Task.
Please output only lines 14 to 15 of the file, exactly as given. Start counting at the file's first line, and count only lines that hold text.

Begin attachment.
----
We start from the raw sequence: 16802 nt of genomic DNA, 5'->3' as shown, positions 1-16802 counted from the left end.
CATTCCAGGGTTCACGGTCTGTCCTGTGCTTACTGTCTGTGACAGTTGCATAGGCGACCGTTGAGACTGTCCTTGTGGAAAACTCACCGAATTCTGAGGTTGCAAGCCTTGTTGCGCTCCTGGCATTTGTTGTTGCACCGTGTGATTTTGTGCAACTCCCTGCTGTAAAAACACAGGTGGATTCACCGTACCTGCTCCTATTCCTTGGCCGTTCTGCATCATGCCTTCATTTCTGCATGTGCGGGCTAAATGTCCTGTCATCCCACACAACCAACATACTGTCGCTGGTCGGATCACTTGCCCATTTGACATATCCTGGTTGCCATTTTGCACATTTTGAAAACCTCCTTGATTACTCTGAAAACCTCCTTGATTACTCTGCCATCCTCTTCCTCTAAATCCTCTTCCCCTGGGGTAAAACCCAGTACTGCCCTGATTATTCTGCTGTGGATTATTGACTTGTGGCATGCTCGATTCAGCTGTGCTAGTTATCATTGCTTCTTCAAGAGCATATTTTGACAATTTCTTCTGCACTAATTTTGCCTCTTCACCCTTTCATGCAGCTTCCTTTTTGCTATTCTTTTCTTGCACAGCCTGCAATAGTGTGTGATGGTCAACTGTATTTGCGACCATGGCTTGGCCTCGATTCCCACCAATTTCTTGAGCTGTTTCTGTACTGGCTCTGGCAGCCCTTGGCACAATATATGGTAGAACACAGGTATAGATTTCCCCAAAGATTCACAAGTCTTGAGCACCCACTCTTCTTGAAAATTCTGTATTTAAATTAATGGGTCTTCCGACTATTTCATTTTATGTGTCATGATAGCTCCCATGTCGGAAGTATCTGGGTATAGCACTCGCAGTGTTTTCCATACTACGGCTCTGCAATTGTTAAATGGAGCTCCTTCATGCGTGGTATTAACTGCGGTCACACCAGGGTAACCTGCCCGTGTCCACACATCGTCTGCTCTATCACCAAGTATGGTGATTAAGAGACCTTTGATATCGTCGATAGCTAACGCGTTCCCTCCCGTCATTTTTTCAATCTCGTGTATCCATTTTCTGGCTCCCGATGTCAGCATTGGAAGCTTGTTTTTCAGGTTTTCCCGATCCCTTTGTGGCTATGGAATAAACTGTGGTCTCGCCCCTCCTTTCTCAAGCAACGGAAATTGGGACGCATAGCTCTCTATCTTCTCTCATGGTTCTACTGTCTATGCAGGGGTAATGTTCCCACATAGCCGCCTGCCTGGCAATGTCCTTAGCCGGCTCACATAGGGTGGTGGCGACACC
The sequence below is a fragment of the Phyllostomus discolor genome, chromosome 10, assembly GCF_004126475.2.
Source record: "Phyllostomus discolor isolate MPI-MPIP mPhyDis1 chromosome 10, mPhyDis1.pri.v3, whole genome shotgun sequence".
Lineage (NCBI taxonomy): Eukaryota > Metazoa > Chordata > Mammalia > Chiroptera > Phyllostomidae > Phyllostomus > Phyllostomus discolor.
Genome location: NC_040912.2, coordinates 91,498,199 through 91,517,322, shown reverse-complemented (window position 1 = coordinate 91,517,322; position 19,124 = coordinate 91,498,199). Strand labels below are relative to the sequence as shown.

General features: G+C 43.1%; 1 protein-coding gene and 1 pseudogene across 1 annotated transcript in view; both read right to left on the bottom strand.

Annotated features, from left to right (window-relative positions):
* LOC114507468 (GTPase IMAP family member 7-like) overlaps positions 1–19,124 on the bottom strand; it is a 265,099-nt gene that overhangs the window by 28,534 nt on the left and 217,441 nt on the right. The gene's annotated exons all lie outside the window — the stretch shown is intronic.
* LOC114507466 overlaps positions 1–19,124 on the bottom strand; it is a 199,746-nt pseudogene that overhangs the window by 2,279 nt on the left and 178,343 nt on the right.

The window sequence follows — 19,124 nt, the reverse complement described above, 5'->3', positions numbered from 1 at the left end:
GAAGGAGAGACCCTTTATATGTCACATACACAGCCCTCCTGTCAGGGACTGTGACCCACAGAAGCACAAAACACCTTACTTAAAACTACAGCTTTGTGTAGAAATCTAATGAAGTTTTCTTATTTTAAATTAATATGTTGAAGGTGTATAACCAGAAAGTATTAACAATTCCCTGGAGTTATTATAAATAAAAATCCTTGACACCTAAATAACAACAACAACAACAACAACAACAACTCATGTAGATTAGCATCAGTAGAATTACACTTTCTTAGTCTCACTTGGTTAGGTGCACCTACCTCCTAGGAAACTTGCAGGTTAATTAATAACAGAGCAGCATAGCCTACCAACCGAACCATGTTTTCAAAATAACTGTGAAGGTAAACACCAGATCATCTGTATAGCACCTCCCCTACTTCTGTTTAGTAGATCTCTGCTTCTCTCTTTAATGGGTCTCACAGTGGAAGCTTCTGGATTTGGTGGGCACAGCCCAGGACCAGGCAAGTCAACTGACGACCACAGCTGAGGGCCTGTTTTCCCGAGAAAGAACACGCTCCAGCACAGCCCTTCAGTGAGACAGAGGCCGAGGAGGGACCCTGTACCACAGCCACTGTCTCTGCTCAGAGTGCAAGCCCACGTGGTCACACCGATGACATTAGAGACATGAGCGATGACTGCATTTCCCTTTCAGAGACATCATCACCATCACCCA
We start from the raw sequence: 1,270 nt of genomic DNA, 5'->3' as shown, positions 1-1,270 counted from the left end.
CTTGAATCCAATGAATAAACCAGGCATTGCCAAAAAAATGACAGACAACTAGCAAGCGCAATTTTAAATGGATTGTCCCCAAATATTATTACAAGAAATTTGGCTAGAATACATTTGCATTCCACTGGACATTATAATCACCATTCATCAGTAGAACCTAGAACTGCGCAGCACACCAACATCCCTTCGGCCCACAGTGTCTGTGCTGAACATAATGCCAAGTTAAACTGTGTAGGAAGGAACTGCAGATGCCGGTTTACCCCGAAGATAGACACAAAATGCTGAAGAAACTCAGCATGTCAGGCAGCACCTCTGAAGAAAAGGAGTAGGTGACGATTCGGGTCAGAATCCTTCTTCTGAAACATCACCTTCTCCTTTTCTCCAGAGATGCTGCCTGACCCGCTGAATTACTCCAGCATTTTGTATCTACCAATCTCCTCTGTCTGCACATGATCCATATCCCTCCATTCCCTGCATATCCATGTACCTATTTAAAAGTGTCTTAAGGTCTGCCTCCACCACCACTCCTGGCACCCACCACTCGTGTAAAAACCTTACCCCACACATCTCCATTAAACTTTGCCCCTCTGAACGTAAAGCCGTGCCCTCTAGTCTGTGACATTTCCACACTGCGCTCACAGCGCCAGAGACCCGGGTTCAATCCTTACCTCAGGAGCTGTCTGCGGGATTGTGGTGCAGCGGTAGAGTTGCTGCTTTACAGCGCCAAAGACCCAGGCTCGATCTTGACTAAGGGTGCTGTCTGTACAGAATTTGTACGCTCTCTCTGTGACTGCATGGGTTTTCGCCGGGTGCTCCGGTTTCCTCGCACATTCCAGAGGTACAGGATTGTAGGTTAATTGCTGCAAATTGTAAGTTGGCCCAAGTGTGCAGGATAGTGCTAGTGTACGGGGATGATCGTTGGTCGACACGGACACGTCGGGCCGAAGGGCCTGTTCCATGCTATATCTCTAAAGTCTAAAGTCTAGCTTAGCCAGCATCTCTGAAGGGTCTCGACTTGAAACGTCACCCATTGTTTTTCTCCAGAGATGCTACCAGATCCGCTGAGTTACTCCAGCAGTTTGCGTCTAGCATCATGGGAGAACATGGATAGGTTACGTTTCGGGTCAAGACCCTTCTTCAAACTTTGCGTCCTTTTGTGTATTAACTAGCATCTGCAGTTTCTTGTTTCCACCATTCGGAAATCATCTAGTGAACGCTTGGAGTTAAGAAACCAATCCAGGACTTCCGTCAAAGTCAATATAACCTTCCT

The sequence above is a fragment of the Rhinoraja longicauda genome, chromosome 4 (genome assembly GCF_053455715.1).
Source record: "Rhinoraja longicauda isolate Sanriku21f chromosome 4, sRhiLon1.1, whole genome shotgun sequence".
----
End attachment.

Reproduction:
CTTGAATCCAATGAATAAACCAGGCATTGCCAAAAAAATGACAGACAACTAGCAAGCGCAATTTTAAATGGATTGTCCCCAAATATTATTACAAGAAATTTGGCTAGAATACATTTGCATTCCACTGGACATTATAATCACCATTCATCAGTAGAACCTAGAACTGCGCAGCACACCAACATCCCTTCGGCCCACAGTGTCTGTGCTGAACATAATGCCAAGTTAAACTGTGTAGGAAGGAACTGCAGATGCCGGTTTACCCCGAAGATAGACACAAAATGCTGAAGAAACTCAGCATGTCAGGCAGCACCTCTGAAGAAAAGGAGTAGGTGACGATTCGGGTCAGAATCCTTCTTCTGAAACATCACCTTCTCCTTTTCTCCAGAGATGCTGCCTGACCCGCTGAATTACTCCAGCATTTTGTATCTACCAATCTCCTCTGTCTGCACATGATCCATATCCCTCCATTCCCTGCATATCCATGTACCTATTTAAAAGTGTCTTAAGGTCTGCCTCCACCACCACTCCTGGCACCCACCACTCGTGTAAAAACCTTACCCCACACATCTCCATTAAACTTTGCCCCTCTGAACGTAAAGCCGTGCCCTCTAGTCTGTGACATTTCCACACTGCGCTCACAGCGCCAGAGACCCGGGTTCAATCCTTACCTCAGGAGCTGTCTGCGGGATTGTGGTGCAGCGGTAGAGTTGCTGCTTTACAGCGCCAAAGACCCAGGCTCGATCTTGACTAAGGGTGCTGTCTGTACAGAATTTGTACGCTCTCTCTGTGACTGCATGGGTTTTCGCCGGGTGCTCCGGTTTCCTCGCACATTCCAGAGGTACAGGATTGTAGGTTAATTGCTGCAAATTGTAAGTTGGCCCAAGTGTGCAGGATAGTGCTAGTGTACGGGGATGATCGTTGGTCGACACGGACACGTCGGGCCGAAGGGCCTGTTCCATGCTATATCTCTAAAGTCTAAAGTCTAGCTTAGCCAGCATCTCTGAAGGGTCTCGACTTGAAACGTCACCCATTGTTTTTCTCCAGAGATGCTACCAGATCCGCTGAGTTACTCCAGCAGTTTGCGTCTAGCATCATGGGAGAACATGGATAGGTTACGTTTCGGGTCAAGACCCTTCTTCAAACTTTGCGTCCTTTTGTGTATTAACTAGCATCTGCAGTTTCTTGTTTCCACCATTCGGAAATCATCTAGTGAACGCTTGGAGTTAAGAAACCAATCCAGGACTTCCGTCAAAGTCAATATAACCTTCCT

The sequence above is a fragment of the Rhinoraja longicauda genome, chromosome 4 (genome assembly GCF_053455715.1).